Want a smoker to quit? Scare, shock or disgust him. That's what the
U.S. government did with its first federally funded anti-smoking ad
campaign and, new data suggest, it worked.
An estimated 1.6
million Americans tried to quit and at least 100,000 likely succeeded as
a result of graphic ads that showed how real ex-smokers had suffered
paralysis, stroke, lung removal, heart attacks and limb amputations,
according to a study Monday by the Centers for Disease Control and
Prevention. The first round of ads ran from March through May in 2012,
followed by a second one this past spring. A third round is planned for
The CDC created the startling ads after consulting with
smokers, who urged it to make the statistics about smoking - that it's
the leading cause of preventable death and that it shortens life
expectancy by 10 years - real. So it focused on the effects of
smoking-related disease rather than the risk of death.
"I wish we
could make upbeat, happy ads," but that's not what smokers said would
motivate them to quit, says Tim McAfee, director of CDC's Office on
Smoking and Health. He says the U.S. government doesn't have the luxury
of financing "positive" imagery if it doesn't work.
The CDC study, published in The Lancet,
surveyed a randomly selected, nationally representative group of 3,051
smokers and 2,220 non-smokers before and after the first ad campaign.
About three-quarters recalled seeing at least one of the Tips from
Former Smokers ads on TV, and smokers reported 12% more attempts to quit
after the campaign than before it.
Since research suggests only
about 6% of quit attempts succeed long-term, the study estimates that at
least 100,000 of those who tried will probably succeed. It also found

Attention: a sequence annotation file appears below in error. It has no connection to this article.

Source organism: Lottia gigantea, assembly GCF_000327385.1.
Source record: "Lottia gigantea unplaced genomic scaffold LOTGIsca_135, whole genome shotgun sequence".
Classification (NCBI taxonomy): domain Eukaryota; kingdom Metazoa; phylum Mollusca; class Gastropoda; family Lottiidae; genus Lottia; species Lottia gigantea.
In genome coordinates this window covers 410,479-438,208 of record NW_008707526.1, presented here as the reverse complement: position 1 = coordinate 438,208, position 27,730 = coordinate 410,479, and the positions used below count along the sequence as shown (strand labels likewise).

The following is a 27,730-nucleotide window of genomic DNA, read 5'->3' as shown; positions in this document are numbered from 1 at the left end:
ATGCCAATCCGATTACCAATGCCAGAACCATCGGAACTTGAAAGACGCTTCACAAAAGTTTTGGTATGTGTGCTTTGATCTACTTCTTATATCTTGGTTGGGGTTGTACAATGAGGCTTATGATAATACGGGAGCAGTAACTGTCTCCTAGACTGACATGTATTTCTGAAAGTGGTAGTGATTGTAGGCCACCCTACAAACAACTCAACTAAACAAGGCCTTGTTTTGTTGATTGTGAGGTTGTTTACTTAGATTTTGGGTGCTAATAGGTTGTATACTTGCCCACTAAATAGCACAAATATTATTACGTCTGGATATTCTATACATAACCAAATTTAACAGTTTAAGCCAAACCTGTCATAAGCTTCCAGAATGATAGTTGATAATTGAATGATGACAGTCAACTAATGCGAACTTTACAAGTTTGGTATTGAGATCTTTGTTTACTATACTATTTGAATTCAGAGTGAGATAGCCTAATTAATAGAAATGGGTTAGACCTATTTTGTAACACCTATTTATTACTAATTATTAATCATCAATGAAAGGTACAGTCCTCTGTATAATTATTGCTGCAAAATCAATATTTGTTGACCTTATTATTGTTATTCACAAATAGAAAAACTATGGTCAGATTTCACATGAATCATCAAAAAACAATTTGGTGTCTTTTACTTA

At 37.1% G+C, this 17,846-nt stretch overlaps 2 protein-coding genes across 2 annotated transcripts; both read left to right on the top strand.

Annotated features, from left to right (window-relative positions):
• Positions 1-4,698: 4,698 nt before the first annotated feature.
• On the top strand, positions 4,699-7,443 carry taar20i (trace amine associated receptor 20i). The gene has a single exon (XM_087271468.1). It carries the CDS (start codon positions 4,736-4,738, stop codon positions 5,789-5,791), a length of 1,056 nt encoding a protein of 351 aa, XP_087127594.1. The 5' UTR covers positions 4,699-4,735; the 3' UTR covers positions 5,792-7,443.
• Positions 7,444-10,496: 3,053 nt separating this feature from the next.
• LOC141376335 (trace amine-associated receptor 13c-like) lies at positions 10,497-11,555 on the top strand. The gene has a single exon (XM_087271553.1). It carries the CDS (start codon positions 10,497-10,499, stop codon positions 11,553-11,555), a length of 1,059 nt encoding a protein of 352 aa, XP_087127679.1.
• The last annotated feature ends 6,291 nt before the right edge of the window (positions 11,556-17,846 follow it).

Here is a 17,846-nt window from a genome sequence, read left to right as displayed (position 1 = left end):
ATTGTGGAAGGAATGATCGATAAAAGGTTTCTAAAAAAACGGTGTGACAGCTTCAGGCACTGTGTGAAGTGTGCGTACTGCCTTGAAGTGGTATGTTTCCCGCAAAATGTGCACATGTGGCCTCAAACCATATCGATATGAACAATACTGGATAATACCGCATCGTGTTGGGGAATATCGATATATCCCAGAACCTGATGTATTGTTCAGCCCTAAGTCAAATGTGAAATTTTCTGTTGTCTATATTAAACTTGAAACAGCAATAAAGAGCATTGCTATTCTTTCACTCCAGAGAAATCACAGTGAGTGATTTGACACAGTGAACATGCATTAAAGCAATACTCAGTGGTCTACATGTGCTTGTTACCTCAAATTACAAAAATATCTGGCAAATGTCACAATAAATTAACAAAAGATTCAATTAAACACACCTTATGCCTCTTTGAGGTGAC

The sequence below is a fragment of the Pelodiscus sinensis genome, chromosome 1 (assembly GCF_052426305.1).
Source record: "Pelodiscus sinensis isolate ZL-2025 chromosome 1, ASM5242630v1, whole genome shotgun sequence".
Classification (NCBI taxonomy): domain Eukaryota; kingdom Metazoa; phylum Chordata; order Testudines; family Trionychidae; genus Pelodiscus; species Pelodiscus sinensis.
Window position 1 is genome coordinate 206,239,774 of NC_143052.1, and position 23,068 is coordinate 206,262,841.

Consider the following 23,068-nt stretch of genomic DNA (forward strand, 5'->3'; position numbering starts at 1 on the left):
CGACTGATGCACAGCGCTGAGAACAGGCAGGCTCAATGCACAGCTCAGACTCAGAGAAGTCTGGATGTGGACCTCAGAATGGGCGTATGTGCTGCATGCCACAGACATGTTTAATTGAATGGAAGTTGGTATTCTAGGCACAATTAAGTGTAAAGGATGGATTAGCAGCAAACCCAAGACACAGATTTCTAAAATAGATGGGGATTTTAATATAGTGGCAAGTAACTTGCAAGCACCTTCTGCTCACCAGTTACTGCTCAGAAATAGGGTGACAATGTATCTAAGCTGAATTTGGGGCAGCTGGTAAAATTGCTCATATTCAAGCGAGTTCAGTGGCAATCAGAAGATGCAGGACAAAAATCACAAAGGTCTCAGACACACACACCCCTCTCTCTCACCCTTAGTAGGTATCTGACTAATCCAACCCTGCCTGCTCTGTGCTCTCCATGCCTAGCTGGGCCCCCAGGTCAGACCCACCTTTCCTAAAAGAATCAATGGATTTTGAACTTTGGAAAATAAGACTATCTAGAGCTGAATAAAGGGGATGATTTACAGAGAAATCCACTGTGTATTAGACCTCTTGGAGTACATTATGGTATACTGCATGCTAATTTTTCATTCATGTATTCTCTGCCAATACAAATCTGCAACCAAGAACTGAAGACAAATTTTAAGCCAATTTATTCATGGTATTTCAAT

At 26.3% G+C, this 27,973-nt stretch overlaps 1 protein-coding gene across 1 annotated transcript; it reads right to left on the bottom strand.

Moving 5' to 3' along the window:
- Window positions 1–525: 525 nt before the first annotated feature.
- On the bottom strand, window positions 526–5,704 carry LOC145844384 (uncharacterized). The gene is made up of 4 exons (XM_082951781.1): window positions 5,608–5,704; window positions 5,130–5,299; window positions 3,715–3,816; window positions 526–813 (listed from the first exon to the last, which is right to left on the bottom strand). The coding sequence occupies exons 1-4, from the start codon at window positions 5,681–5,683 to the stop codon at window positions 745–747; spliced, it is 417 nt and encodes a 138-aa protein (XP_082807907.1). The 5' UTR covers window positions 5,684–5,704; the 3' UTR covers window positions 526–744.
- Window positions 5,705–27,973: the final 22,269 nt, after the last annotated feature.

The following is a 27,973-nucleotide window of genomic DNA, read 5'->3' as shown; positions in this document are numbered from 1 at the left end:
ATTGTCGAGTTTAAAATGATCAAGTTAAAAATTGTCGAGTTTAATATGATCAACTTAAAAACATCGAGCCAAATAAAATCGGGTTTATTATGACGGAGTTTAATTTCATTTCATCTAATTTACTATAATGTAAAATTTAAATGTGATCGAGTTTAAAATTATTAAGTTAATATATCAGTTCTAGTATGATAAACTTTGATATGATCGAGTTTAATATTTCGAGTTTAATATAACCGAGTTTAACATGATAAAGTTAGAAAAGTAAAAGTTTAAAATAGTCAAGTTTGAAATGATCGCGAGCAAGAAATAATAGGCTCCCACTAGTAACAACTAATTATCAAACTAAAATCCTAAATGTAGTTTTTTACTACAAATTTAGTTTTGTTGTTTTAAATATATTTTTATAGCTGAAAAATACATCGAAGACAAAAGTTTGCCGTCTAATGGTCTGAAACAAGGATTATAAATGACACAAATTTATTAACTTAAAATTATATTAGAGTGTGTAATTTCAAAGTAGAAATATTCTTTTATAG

that during the campaign, its national toll-free quit line
(1-800-QUIT-NOW) got 132% more calls and its website (www.smokefree.gov)
attracted 500,000 more visitors than usual.
What surprised Erika
Sward, assistant vice president of national advocacy at the American
Lung Association, was the response of non-smokers. The study found that
35.2% talked to friends or family about the dangers of smoking after the
campaign compared to 31.9% who did so before it.
"Family support and encouragement is ... really paramount," she says, because "quitting smoking is extraordinarily hard to do."
says the 2012 ads cost $54 million, a fraction of what the tobacco
industry spends each year on marketing. He says they paid off
handsomely. The study estimates that the successful quit attempts added
up to a half million "quality" life years to the U.S. population. The
CDC says smoking adds $96 billion each year to the U.S. health care tab
so quitting saves a lot of money.
CDC's campaign could serve as a
model to low-income and middle-income countries that are facing tobacco
epidemics such as China, India, Bangladesh, Egypt, Indonesia and Russia,
according to a commentary by three Chinese researchers at the Beijing
Chao-Yang Hospital that was published in the same issue of The Lancet.
developing countries such as China, doubts remain about the harms of
tobacco," writes Dan Xiao and two colleagues, noting a study that found
three-quarters of adults in China were not fully aware of its risks.
They suggest China's government increase tobacco taxes and finance
Which device is most likely to help smokers quit? A study published Saturday, also in The Lancet,
found that electronic cigarettes work about as well as nicotine
patches. After three months of using these cessation methods, a
six-month followup found that 7.3% of e-cigarette users were still not
smoking compared to 5.8% of patch users. The authors, led by Chris
Bullen of the University of Auckland in New Zealand, said the difference
was not statistically significant.